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Concurrent Use of Lamotrigine and Electroconvulsive Therapy

Sienaert, Pascal MD, PhD*; Roelens, Yolente MD†; Demunter, Hella MD*; Vansteelandt, Kristof PhD*; Peuskens, Joseph MD, PhD‡; Van Heeringen, Cornelis MD, PhD†

Journal of ECT:
doi: 10.1097/YCT.0b013e3181e63318
Original Studies
Abstract

Objective: To evaluate the effect of lamotrigine (LMT) on electroconvulsive therapy (ECT)-induced seizures.

Methods: Charts of all patients receiving LMT while undergoing an ECT course from July 2001 through May 2009 were reviewed. Apart from demographic variables, data collection consisted of diagnosis, indication for ECT, index or continuation ECT, electrode placement, stimulus dose, motor and electroencephalographic seizure duration, LMT dose, and number of restimulations. The stimulus dose and the seizure duration of ECT treatments with concurrent LMT (≥200 mg/d) were compared with the stimulus dose and seizure duration of ECT treatments without concurrent LMT.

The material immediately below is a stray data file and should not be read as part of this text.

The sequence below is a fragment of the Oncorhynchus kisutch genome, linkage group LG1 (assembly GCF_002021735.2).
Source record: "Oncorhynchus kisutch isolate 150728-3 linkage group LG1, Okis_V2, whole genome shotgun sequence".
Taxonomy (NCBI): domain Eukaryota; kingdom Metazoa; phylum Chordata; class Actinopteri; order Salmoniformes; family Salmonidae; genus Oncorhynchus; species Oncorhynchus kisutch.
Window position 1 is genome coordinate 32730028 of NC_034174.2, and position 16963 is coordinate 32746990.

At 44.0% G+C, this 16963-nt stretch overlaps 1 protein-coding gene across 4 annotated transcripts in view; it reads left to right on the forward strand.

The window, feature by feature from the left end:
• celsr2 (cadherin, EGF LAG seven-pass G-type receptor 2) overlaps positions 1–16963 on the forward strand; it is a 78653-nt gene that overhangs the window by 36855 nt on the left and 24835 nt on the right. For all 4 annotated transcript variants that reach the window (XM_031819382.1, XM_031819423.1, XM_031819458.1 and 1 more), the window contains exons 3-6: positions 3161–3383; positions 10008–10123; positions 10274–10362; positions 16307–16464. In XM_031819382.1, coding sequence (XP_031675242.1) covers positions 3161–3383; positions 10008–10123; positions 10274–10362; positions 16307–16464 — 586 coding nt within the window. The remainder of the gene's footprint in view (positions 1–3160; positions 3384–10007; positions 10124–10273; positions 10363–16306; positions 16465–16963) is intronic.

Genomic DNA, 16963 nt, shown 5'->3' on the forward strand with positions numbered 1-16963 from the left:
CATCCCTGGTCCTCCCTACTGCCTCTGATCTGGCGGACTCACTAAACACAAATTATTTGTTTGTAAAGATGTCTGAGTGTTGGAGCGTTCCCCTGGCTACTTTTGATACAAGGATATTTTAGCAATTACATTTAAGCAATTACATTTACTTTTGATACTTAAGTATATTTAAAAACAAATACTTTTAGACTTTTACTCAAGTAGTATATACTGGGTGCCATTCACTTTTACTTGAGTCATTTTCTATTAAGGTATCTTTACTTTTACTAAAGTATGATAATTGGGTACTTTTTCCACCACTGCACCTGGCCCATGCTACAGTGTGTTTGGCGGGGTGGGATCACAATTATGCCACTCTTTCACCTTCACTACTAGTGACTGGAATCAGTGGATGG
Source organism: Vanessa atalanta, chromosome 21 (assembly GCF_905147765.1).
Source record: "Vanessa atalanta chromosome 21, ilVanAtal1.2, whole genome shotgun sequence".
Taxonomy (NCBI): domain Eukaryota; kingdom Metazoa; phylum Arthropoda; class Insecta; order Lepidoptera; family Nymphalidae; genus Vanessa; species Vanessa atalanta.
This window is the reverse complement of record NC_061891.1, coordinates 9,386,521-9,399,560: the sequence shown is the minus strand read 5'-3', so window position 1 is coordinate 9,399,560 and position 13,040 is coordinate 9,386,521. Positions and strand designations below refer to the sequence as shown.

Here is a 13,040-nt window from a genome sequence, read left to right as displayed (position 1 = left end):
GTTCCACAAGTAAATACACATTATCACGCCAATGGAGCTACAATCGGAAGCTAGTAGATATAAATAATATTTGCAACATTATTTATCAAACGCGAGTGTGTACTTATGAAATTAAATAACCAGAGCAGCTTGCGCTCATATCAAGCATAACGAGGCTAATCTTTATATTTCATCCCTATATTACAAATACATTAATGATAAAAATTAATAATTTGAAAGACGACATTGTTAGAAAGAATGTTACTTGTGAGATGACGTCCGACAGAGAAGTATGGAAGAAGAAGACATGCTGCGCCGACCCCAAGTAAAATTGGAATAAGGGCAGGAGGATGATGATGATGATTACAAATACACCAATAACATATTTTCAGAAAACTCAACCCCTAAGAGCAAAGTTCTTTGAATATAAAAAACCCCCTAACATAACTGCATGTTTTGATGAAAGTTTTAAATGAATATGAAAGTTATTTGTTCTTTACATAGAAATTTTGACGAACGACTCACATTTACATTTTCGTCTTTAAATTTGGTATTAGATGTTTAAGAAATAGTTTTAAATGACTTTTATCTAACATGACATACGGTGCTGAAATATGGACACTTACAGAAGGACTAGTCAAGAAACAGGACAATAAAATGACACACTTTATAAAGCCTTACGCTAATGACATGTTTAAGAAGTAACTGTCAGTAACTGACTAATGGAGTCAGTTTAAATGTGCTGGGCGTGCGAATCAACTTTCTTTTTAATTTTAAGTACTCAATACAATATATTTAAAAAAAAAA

Results: Lamotrigine was used by 19 patients (16 women, 3 men) during 289 treatment sessions. Eleven patients had ECT treatments with and without LMT, of which 8 were at a dosage of 200 mg/d or higher. Analyses did not reveal a significant difference in seizure duration and stimulus dose. Missed seizures, however, occurred more frequently during ECT treatments with concurrent LMT.

Conclusions: In all patients, seizures of adequate duration could be elicited. The combination was well tolerated. Therapeutic doses of LMT do not seem to have a clinically significant influence on the length of ECT-induced seizures nor on the stimulus dose.

Author Information

From the *ECT Department and the Department of Mood Disorders, University Psychiatric Center, Katholieke Universiteit Leuven, Campus Kortenberg, Kortenberg; †University Psychiatric Service, University Hospital of Ghent, Gent; and ‡University Psychiatric Center, Katholieke Universiteit Leuven, Campus Kortenberg, Kortenberg, Belgium.

Received for publication March 25, 2010; accepted April 15, 2010.

Reprints: Pascal Sienaert, MD, PhD, University Psychiatric Center, Katholieke Universiteit Leuven, Campus Kortenberg, Leuvensesteenweg 517, 3070 Kortenberg, Belgium (e-mail: pascal.sienaert@uc-kortenberg.be).

Pascal Sienaert has received honoraria from Glaxo-Smith-Kline for lectures and advisory boards.

© 2011 Lippincott Williams & Wilkins, Inc.